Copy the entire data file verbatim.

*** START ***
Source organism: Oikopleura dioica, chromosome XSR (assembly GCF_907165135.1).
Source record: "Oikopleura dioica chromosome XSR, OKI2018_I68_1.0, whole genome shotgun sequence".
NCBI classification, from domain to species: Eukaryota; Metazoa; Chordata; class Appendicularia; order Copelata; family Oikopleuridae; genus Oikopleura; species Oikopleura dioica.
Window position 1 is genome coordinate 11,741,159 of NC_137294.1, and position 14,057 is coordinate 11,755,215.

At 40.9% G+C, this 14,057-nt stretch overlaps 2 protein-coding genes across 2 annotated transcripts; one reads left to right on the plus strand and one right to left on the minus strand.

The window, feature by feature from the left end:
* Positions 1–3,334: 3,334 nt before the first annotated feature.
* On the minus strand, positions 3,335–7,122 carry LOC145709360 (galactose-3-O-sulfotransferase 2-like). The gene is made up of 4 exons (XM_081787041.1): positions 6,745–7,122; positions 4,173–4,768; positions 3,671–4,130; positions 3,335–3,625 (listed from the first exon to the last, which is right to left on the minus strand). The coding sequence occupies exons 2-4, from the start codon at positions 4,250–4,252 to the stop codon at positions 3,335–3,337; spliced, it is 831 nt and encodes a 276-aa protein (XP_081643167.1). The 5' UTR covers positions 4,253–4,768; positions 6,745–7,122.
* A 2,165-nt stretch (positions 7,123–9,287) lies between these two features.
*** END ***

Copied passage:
Source organism: Oikopleura dioica, chromosome XSR (assembly GCF_907165135.1).
Source record: "Oikopleura dioica chromosome XSR, OKI2018_I68_1.0, whole genome shotgun sequence".
NCBI classification, from domain to species: Eukaryota; Metazoa; Chordata; class Appendicularia; order Copelata; family Oikopleuridae; genus Oikopleura; species Oikopleura dioica.
Window position 1 is genome coordinate 11,741,159 of NC_137294.1, and position 14,057 is coordinate 11,755,215.

At 40.9% G+C, this 14,057-nt stretch overlaps 2 protein-coding genes across 2 annotated transcripts; one reads left to right on the plus strand and one right to left on the minus strand.

The window, feature by feature from the left end:
* Positions 1–3,334: 3,334 nt before the first annotated feature.
* On the minus strand, positions 3,335–7,122 carry LOC145709360 (galactose-3-O-sulfotransferase 2-like). The gene is made up of 4 exons (XM_081787041.1): positions 6,745–7,122; positions 4,173–4,768; positions 3,671–4,130; positions 3,335–3,625 (listed from the first exon to the last, which is right to left on the minus strand). The coding sequence occupies exons 2-4, from the start codon at positions 4,250–4,252 to the stop codon at positions 3,335–3,337; spliced, it is 831 nt and encodes a 276-aa protein (XP_081643167.1). The 5' UTR covers positions 4,253–4,768; positions 6,745–7,122.
* A 2,165-nt stretch (positions 7,123–9,287) lies between these two features.